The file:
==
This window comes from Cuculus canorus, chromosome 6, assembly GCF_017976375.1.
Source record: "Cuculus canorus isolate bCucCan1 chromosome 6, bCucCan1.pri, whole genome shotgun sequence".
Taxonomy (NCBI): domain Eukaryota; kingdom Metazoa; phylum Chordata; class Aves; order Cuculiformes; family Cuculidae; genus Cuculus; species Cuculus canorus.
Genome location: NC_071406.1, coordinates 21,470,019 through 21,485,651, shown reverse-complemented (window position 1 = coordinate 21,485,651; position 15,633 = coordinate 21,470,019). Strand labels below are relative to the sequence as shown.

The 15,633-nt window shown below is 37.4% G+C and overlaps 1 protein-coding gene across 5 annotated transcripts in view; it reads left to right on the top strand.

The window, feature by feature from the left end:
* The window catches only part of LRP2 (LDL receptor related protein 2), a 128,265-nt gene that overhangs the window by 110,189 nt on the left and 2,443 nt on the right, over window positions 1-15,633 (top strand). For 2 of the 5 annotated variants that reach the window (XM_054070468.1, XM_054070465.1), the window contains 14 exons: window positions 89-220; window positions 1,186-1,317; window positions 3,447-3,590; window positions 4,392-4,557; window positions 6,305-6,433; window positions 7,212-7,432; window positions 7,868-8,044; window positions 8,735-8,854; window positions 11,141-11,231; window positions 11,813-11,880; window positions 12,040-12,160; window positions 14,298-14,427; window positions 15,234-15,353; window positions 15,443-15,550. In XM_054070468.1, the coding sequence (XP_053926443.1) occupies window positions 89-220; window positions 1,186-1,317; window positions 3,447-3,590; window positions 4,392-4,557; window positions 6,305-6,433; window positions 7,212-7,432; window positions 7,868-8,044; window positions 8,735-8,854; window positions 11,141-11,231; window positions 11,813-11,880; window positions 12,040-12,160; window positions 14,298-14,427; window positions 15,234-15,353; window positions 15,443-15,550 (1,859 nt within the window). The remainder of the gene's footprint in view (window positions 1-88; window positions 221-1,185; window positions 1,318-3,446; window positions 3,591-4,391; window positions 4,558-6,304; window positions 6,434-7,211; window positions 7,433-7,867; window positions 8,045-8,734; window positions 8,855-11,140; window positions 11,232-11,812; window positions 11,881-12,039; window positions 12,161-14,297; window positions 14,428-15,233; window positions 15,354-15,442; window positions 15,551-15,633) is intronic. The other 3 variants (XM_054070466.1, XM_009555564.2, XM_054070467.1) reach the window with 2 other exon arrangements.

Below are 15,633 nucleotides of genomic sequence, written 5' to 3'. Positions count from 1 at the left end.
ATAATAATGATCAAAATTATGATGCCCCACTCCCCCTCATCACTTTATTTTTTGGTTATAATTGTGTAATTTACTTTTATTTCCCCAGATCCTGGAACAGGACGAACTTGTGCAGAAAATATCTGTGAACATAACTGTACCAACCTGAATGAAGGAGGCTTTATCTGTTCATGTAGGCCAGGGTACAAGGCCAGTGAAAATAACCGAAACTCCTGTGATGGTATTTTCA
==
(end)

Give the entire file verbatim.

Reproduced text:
This window comes from Cuculus canorus, chromosome 6, assembly GCF_017976375.1.
Source record: "Cuculus canorus isolate bCucCan1 chromosome 6, bCucCan1.pri, whole genome shotgun sequence".
Taxonomy (NCBI): domain Eukaryota; kingdom Metazoa; phylum Chordata; class Aves; order Cuculiformes; family Cuculidae; genus Cuculus; species Cuculus canorus.
Genome location: NC_071406.1, coordinates 21,470,019 through 21,485,651, shown reverse-complemented (window position 1 = coordinate 21,485,651; position 15,633 = coordinate 21,470,019). Strand labels below are relative to the sequence as shown.

The 15,633-nt window shown below is 37.4% G+C and overlaps 1 protein-coding gene across 5 annotated transcripts in view; it reads left to right on the top strand.

The window, feature by feature from the left end:
* The window catches only part of LRP2 (LDL receptor related protein 2), a 128,265-nt gene that overhangs the window by 110,189 nt on the left and 2,443 nt on the right, over window positions 1-15,633 (top strand). For 2 of the 5 annotated variants that reach the window (XM_054070468.1, XM_054070465.1), the window contains 14 exons: window positions 89-220; window positions 1,186-1,317; window positions 3,447-3,590; window positions 4,392-4,557; window positions 6,305-6,433; window positions 7,212-7,432; window positions 7,868-8,044; window positions 8,735-8,854; window positions 11,141-11,231; window positions 11,813-11,880; window positions 12,040-12,160; window positions 14,298-14,427; window positions 15,234-15,353; window positions 15,443-15,550. In XM_054070468.1, the coding sequence (XP_053926443.1) occupies window positions 89-220; window positions 1,186-1,317; window positions 3,447-3,590; window positions 4,392-4,557; window positions 6,305-6,433; window positions 7,212-7,432; window positions 7,868-8,044; window positions 8,735-8,854; window positions 11,141-11,231; window positions 11,813-11,880; window positions 12,040-12,160; window positions 14,298-14,427; window positions 15,234-15,353; window positions 15,443-15,550 (1,859 nt within the window). The remainder of the gene's footprint in view (window positions 1-88; window positions 221-1,185; window positions 1,318-3,446; window positions 3,591-4,391; window positions 4,558-6,304; window positions 6,434-7,211; window positions 7,433-7,867; window positions 8,045-8,734; window positions 8,855-11,140; window positions 11,232-11,812; window positions 11,881-12,039; window positions 12,161-14,297; window positions 14,428-15,233; window positions 15,354-15,442; window positions 15,551-15,633) is intronic. The other 3 variants (XM_054070466.1, XM_009555564.2, XM_054070467.1) reach the window with 2 other exon arrangements.

Below are 15,633 nucleotides of genomic sequence, written 5' to 3'. Positions count from 1 at the left end.
ATAATAATGATCAAAATTATGATGCCCCACTCCCCCTCATCACTTTATTTTTTGGTTATAATTGTGTAATTTACTTTTATTTCCCCAGATCCTGGAACAGGACGAACTTGTGCAGAAAATATCTGTGAACATAACTGTACCAACCTGAATGAAGGAGGCTTTATCTGTTCATGTAGGCCAGGGTACAAGGCCAGTGAAAATAACCGAAACTCCTGTGATGGTATTTTCA